Local post office personnel say they aren’t currently experiencing staffing issues due to the COVID-19 pandemic, while many area residents have complained about missing mail and packages for several days or weeks. Other local postal employees have resigned from their posts due to reported frustration with overtime and lack of pay.

Postmasters of Newburg, Newville and Orrstown post offices “politely declined” to provide any information regarding their current staffing situation during the COVID-19 pandemic.

Cindy McAllen, postmaster of the Newburg Post Office, did note that their post office is currently doing fine.

In a telephone interview on Jan. 21, Rodney Rowe, postmaster of the Shippensburg Post Office, explained they are now in great shape despite previous staffing issues.

“Right now we’re at 100 percent,” he said. “We were down for a while, but now we’re 100 percent. The processing distribution plants are down. We did have people out on COVID, including myself. I know they tried to bring people in, but I don’t know what they got because I wasn’t here. I know they brought other postmasters in to help run the office and stuff like that.”

Deliveries were behind at the Shippensburg Post Office while staff was out due to COVID-19, but have since caught up, Rowe noted.

“Just for a very short period of time,” he said. “We are 100 percent currently in this office. Like I said, they brought other people in to help get everything caught up.”

Postal employees work just about every holiday, whether there is a pandemic or not, Rowe explained.

“We have people work every holiday,” said Rowe. “We deliver Amazon every holiday, every Saturday and every Sunday. The only two we don’t are New Year’s and Christmas. They are the only holidays we don’t work. That has nothing to do with COVID, that’s just Amazon delivery.”

In relation to reported mail and newspaper delivery delays, Rowe assured that the post office delivers everything, although weather can be an inconvenience. 

“We deliver everything we get,” he said. “We’ve had a couple times that they didn’t deliver them because of the snow. But as soon as they get here, they get delivered.”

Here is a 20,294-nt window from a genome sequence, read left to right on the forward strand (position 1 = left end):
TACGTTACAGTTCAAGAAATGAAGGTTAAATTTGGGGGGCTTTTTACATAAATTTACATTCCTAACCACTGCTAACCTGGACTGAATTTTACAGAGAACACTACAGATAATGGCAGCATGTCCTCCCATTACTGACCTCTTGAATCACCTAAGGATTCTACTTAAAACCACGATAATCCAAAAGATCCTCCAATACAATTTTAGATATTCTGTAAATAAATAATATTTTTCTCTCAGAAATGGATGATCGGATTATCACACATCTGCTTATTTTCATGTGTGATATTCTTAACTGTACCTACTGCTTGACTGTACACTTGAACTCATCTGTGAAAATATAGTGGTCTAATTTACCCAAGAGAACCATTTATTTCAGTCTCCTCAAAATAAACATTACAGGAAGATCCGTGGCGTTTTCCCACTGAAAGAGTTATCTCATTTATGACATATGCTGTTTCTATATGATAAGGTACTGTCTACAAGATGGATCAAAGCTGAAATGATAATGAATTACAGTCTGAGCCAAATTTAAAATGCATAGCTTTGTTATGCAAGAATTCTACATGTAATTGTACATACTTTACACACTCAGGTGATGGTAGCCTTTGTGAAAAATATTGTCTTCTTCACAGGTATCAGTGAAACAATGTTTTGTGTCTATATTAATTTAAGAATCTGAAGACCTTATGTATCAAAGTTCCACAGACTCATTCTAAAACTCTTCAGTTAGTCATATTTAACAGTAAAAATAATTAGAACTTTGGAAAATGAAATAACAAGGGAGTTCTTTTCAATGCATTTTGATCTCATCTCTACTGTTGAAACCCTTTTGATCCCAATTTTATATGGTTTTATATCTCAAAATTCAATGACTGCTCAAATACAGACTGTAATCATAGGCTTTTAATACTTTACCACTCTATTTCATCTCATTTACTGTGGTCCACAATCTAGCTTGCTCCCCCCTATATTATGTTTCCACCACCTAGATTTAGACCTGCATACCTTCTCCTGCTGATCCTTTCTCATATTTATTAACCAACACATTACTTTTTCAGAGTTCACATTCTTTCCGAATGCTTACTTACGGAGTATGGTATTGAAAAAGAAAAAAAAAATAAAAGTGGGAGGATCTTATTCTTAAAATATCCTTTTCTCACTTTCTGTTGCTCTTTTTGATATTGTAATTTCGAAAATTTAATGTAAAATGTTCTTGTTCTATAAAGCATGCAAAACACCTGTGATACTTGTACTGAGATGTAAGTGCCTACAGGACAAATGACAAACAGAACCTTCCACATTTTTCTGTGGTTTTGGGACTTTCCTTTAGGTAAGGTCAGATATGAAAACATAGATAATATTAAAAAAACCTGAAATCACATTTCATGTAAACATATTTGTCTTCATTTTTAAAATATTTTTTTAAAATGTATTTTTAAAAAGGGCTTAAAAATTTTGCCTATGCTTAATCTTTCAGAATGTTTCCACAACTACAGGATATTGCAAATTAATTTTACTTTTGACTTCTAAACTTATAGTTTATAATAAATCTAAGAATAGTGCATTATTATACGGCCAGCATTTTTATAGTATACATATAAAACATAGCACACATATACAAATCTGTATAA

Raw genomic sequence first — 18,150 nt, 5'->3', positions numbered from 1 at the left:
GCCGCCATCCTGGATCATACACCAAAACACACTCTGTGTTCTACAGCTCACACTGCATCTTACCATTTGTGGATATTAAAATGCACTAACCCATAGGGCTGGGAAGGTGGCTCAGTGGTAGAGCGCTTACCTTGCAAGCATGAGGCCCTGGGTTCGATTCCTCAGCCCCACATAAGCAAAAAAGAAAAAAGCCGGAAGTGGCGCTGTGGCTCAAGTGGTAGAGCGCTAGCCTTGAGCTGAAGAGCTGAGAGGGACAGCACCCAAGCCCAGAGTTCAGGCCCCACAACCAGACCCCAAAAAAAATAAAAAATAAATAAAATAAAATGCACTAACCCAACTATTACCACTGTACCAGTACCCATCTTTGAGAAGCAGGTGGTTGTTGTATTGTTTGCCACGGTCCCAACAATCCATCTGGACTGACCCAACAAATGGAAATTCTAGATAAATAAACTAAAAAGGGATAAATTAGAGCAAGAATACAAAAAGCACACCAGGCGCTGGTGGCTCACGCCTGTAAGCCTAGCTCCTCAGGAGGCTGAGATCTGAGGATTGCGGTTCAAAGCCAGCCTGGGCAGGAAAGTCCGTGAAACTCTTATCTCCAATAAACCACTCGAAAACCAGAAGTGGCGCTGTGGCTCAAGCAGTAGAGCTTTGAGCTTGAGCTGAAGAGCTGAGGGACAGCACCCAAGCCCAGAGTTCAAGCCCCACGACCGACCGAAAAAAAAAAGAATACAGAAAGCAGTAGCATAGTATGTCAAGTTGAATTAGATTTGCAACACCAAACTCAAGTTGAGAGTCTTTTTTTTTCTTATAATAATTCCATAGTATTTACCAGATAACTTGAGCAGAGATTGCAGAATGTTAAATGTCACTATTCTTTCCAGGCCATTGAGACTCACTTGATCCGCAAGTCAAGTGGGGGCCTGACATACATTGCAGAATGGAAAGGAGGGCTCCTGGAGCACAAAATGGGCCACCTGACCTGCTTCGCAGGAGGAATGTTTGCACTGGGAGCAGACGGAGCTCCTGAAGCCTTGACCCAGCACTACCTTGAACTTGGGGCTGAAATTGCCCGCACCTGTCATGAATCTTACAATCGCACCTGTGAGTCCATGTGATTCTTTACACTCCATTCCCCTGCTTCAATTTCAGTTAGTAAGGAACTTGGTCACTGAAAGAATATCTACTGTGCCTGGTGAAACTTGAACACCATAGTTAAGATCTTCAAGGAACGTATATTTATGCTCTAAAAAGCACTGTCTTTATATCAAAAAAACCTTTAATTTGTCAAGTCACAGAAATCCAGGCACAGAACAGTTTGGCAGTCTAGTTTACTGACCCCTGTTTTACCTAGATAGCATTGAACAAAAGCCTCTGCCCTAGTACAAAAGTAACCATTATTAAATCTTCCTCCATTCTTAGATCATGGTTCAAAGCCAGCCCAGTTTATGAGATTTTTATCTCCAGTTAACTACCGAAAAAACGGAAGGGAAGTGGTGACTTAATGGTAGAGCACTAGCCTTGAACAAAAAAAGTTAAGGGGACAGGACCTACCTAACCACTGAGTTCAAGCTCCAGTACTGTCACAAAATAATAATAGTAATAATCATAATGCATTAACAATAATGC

As a public service announcement for the community, Rowe mentioned to keep mailboxes clear during weather events.

“With the weather, ensure that your mailbox is cleared and to keep in mind a carrier is not supposed to back up at a mailbox,” he said. “So, they have to have a clear path in and out of the mailbox without having to back up, with snow and all that.”

Rowe would also like the community to know that the Shippensburg Post Office is hiring.

 

Employee frustration

Heather Porter, who recently resigned from the Shippensburg Post Office, noted a few other employees have also resigned.

“It was a regular rural carrier, an assistant rural carrier, and a clerk,” she said. “Basically since before Christmas we have been working over our salary hours consistently, and we only got paid overtime for the two weeks over Christmas. There is not enough help. There were days we were working 12 hours and those who are salary were only getting paid for 8 to 9 hours. Harrisburg is one of the biggest problems. Due to COVID, a lot of people had to take a leave to take care of kids or they had to quarantine because they either had COVID or were exposed to COVID. The mail was so backed up in Harrisburg that we were getting just raw letters that would typically be put in order by machines. Our packages load was double in most cases, and they would dump us with 1 to 3 days of mail depending on the day. At one point, I would say a third, if not more, of people were out in our office because of testing positive or being exposed to someone inside the building. I cannot say for sure, but we are 99 percent positive that the building was never closed down and cleaned due to these positive tests. I resigned for those reasons, and the fact that we could never get our days off due to being short staffed, my children were left home alone most days and then to top it off, you can't even get your contracted days off. Then, if you do take your contracted day off, in most cases, your route sat and was never even delivered until you came back to work.”